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at-the-mall-5-363181-mAccording to an article in the MetroWest Daily News, two men arranged a drug deal with a third man – the alleged victim – and then reportedly robbed and beat him. The article states that one of the defendants (defendant number one) and the alleged victim met up in Lynn and then drove to Hudson to buy marijuana. Once in Hudson, defendant number one and the alleged victim picked up the second defendant (defendant number two) at a Rite Aid pharmacy and the three of them went to a parking lot near 25 South Street. According to the article, the defendants then pulled out a gun and threatened the alleged victim, took $300 in cash from him, and physically assaulted him. After the assault, the defendants left the scene. It is not clear how the police were notified of the assault, but they did ultimately arrive at the parking lot following a call about a “fight” and found the alleged victim there, injured and bleeding.

After the alleged victim provided his account of assault to the police, they arrested the defendants. Defendant number two made a statement indicating that he was the one that had been assaulted by the alleged victim rather than the other way around. He specifically stated he had tried to buy drugs from the alleged victim and that the deal “went bad.” Defendant number two also had visible injuries, including a welt under his eye and a bite mark on his back. As a result of the incident, both of the defendants were charged with armed robbery, conspiracy, threats to commit a crime, and assault and battery with a dangerous weapon with substantial injury to the victim. Continue reading →

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gun-1213609-mOdin Lloyd, a semi-pro football player, was found murdered in an industrial park in Attleboro in June 2013. Former New England Patriots player Aaron Hernandez was ultimately charged with Lloyd’s murder. Three other individuals were also arrested in connection with Lloyd’s death: Carlos Ortiz, Ernest Wallace, and Tanya Singleton. Prosecutors have alleged that Wallace and Ortiz were with Hernandez when he allegedly killed Lloyd. Specifically, prosecutors allege that on the night of June 16, 2013, Hernandez summoned Ortiz and Wallace to his home, that the three of them drove to Dorchester and picked up Lloyd, and that they then returned to North Attleboro. There, shortly before 3:30 a.m. on June 17, 2013, prosecutors allege that Hernandez shot and killed Lloyd. Singleton allegedly drove Wallace to Georgia in the days after Lloyd’s murder.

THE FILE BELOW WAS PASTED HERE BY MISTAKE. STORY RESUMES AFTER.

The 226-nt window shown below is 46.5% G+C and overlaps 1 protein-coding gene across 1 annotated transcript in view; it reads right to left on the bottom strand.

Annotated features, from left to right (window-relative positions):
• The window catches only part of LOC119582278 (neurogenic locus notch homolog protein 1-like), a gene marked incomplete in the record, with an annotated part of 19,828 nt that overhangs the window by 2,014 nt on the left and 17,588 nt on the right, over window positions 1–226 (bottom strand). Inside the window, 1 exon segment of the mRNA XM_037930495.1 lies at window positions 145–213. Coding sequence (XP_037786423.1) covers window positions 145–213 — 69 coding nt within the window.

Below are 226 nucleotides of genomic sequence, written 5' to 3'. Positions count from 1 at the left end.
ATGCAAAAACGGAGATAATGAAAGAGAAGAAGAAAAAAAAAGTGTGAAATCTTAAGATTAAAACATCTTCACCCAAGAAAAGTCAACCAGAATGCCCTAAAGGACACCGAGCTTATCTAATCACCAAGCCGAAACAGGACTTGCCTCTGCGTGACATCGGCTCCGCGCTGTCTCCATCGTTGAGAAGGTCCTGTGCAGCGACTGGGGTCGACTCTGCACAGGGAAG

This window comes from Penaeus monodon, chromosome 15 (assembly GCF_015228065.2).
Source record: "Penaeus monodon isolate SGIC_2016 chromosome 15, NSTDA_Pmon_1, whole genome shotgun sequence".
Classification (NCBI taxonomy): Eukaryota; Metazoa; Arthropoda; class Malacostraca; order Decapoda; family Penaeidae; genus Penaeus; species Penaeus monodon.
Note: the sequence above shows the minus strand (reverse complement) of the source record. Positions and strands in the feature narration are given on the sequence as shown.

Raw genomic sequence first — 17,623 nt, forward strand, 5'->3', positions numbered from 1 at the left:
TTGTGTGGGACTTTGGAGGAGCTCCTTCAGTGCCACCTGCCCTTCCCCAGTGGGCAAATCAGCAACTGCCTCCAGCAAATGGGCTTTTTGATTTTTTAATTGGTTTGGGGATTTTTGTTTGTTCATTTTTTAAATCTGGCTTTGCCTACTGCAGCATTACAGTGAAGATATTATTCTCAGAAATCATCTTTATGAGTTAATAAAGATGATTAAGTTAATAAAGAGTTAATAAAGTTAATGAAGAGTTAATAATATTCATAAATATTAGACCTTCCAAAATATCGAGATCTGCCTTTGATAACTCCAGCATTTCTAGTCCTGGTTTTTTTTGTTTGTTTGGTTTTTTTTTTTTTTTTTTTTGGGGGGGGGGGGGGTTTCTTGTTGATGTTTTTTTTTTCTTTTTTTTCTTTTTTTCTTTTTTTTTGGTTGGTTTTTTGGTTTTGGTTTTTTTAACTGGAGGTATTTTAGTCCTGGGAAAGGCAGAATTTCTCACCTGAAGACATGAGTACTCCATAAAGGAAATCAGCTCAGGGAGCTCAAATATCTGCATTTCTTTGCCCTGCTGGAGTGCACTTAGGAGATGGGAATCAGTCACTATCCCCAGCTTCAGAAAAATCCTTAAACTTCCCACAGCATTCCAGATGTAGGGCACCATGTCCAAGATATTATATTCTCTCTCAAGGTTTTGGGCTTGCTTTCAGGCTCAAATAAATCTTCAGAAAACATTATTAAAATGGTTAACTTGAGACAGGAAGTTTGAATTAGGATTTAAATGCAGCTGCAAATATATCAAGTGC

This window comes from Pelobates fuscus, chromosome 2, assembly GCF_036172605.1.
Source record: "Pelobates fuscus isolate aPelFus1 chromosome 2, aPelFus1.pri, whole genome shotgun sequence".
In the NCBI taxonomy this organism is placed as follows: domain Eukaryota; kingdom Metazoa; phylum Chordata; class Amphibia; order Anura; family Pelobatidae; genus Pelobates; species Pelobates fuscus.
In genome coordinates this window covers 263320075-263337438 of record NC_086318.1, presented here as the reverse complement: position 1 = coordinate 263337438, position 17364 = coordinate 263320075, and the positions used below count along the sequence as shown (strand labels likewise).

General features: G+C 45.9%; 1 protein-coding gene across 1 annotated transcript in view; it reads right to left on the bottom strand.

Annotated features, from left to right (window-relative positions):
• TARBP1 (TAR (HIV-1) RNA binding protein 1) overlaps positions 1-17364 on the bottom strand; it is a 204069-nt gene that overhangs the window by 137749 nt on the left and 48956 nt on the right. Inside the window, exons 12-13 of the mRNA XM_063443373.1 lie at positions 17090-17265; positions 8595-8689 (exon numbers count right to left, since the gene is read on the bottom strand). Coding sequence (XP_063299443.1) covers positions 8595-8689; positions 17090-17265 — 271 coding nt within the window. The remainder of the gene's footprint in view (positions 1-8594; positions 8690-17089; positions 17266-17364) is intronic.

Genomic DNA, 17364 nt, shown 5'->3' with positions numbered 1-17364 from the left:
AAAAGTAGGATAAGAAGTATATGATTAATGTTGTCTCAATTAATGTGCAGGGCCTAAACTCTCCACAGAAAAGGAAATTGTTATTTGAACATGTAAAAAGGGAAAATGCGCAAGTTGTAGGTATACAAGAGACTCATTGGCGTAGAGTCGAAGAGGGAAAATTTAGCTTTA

Ortiz cooperated with investigators, laying out a detailed story about the murder. Ortiz’s story, however, changed in relation to a key detail. Initially, Ortiz told investigators that Hernandez drove him, Wallace, and Lloyd to an industrial park in North Attleboro. Ortiz had insisted that Hernandez, Wallace, and Lloyd got out of the car while he stayed behind. He had said that he heard gunshots, and that only Hernandez and Wallace got back in the car. This past summer, however, Ortiz’s version of events changed: he told investigators that Wallace did not get out of the car. Additionally, a white towel was found on the ground near Lloyd’s body, and surveillance footage from a gas station taken about 90 minutes before the murder shows Ortiz with a light colored towel around his neck, leading some to question Ortiz’s claim that he remained in the car during the shooting.

In addition to these inconsistencies, an article in The Boston Globe indicates that Ortiz failed a lie detector test. During the test, Ortiz told the examiner that he was sleeping in the car when Lloyd was killed. After the examiner told Ortiz that the test results indicated that he was lying, Ortiz maintained he didn’t see the shooting but had seen Hernandez and Lloyd get out of the car. Ortiz then told the examiner that he and Wallace stayed in the car, heard the gun shot, saw Hernandez run back to the car, and that Lloyd didn’t return. The report from the test also indicates that Ortiz twice denied shooting Lloyd, but that the examiner scored his answers to those questions as “Deception Indicated.” Continue reading →

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clubs-4-969861-mAccording to an article in The Boston Globe, a captain in the Revere Fire Department got into a scuffle with trick-or-treaters on Halloween night and was arrested as a result. The article indicates that the defendant was out with his wife and their six-year old son in Revere. Around 7:30pm, the family encountered a group of ten to twenty teenagers who reportedly began harassing the six-year-old and allegedly threw items at him. After the initial encounter, the group left but soon returned with more kids. The group then reportedly “taunted” the six-year-old and told the family that they were going to “mess” him up. According to the defendant’s wife, the group then turned on the defendant. There was some sort of physical altercation and the defendant was reportedly knocked to the ground. At some point during the scuffle, the defendant swung a golf club that he happened to have with him and struck at least two of the kids, who were injured. The defendant’s wife called the police to report the incident, but it was the defendant who ended up being arrested – specifically, he was charged with three counts of assault and battery with a dangerous weapon and one count of assault and battery on a child. He is scheduled to be arraigned this coming week.